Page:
Dustin’s wife was an avid reader and had several bookcases full of paperbacks. They had been telling me for years that I should read several series. Therefore, I stuffed some books in my backpack after having removed my array of soiled clothes.
There was enough water in a rain catch to fill the bathtub so I could wash myself, my clothes and finally the dog. I also raided Dustin’s dresser for any remaining shirts, sweaters, and small-clothes I could find. He was a smaller man than I and his pants wouldn’t fit even in my slimmer state.
I slept next to a content dog in my friend’s bed, hoping that they wouldn’t mind. I had to assume they were alive and well. It kept me from having bad dreams.
In the morning as I prepared to leave, I checked, on a hunch, the top of the bookcase in the living room. I remembered that Dustin had told me he kept a loaded forty-five up there in the event of a break-in. The long shot paid off, and I now had another weapon at my disposal along with a half empty box of ammunition. I also had a sense of dread because not knowing why he’d left the weapon.
I became a killer as I made my way out of Lansing, even though I tried to keep mostly to the shadows, away from people and hopefully away from harm. I had made it to the southeast side of town before I was approached by a man with greasy hair and smelling of battery acid. The stranger sauntered toward me confidently showing a broken smile and yellow teeth.
“Looking for any entertainment?” He asked in a voice that reminded me of oil laden gravel pressed under car tires and frightened Mutt enough that he dashed away with his tail between his legs.
“No thanks,” I replied cautiously. He made the hairs on the back of my neck stand. I didn’t like the way he looked, or smelled.
“Looks to me like your pretty lonely,” he oozed. “I bet I have just the thing you need,” he added and winked a jaundiced eye.
“No really, I’m fine,” I insisted.
“Come on man,” he said. “I got it all. Young ladies, boys, mature, even got a cripple if that does it for you.”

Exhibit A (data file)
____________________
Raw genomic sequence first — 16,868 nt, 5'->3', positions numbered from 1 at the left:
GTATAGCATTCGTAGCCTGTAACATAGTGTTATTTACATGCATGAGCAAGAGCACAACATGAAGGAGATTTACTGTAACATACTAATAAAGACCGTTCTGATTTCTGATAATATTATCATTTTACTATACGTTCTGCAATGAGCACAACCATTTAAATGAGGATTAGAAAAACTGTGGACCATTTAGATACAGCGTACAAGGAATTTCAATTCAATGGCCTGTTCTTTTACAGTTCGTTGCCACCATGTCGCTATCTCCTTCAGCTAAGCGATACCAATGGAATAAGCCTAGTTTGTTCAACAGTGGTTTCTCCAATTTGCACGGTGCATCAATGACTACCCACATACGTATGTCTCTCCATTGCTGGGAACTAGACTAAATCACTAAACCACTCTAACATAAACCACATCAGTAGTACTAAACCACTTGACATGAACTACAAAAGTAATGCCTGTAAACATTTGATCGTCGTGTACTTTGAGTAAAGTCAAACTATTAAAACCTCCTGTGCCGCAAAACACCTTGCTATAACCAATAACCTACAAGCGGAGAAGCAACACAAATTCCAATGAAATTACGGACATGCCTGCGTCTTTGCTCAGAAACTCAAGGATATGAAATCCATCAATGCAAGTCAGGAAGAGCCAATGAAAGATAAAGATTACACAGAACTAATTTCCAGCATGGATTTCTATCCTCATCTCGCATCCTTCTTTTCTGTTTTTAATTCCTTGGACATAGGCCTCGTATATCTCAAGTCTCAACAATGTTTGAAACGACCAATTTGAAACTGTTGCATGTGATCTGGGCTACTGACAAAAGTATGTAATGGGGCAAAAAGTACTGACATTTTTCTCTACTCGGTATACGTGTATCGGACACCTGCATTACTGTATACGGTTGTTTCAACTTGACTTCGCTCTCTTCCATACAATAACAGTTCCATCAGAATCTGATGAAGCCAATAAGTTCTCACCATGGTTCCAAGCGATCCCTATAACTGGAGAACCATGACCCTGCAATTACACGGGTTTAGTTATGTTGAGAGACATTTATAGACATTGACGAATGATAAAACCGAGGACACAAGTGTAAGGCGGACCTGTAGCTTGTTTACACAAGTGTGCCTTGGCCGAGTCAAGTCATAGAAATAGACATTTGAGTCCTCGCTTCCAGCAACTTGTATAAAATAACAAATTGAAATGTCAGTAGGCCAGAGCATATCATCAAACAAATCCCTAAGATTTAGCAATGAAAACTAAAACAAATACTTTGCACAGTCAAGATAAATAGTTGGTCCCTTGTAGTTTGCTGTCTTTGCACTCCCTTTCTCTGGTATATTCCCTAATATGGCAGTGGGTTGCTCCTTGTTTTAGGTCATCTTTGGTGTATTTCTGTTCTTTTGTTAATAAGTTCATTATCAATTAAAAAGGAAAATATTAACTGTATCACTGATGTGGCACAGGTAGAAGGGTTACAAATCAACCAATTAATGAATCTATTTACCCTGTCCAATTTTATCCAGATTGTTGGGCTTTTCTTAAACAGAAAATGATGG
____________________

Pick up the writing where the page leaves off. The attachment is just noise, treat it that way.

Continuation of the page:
“No,” I replied flatly. “I just want to be on my way.”
“Where you headed?” he asked, eying me suspiciously.
“Out of town. Back out to the country,” I said as I started to walk away.
“North,” I lied. “Not that it’s any of your business.”
“Cold up north, sure you don’t want a little company first?” He persisted.
“No that that’s my final answer,” I practically shouted.
“What’s the matter, don’t like people? Got it for your little dog there?” He spat.
“Go to Hell!” I barked. “I told you I’m not interested. Leave me alone!” I turned to walk away quaking in anger and frustration. Weeks of pent up emotions were suddenly boiling up with the force of a mega-caldera.
“Go to Hell?” He chuckled before his ugly face reddened and he ranted, “Screw you, you bastard. I’m just a businessman trying to make a living. What’s your problem? Don’t know how to do it? Got a little dick do ya? ‘Fraid my toys will laugh at you, huh? Well, they’ll do whatever I tell them too. They’d even screw their own mothers if I told them to. What do you know, you limp dick? I gave you a chance to get your rocks off before I did you in, now I’m just gonna kill you fer fun.”
I turned back to him as I felt my shotgun being jerk off of my shoulder. In one fluid motion I instinctively reached between my backpack and my lower back where I had secured Dustin’s pistol. He was leveling my own shotgun at me, screaming, “BASTARD!” when I shot him in the thigh.
The bullet tore into his flesh, exiting out his groin in a horrific fist sized hole. He fell to the ground in agony screaming, “My dick, you blew off my dick.”
I was willing to walk away then, but he pressed me further by adding, “I’ll just have to take yours, since you don’t want to use it.”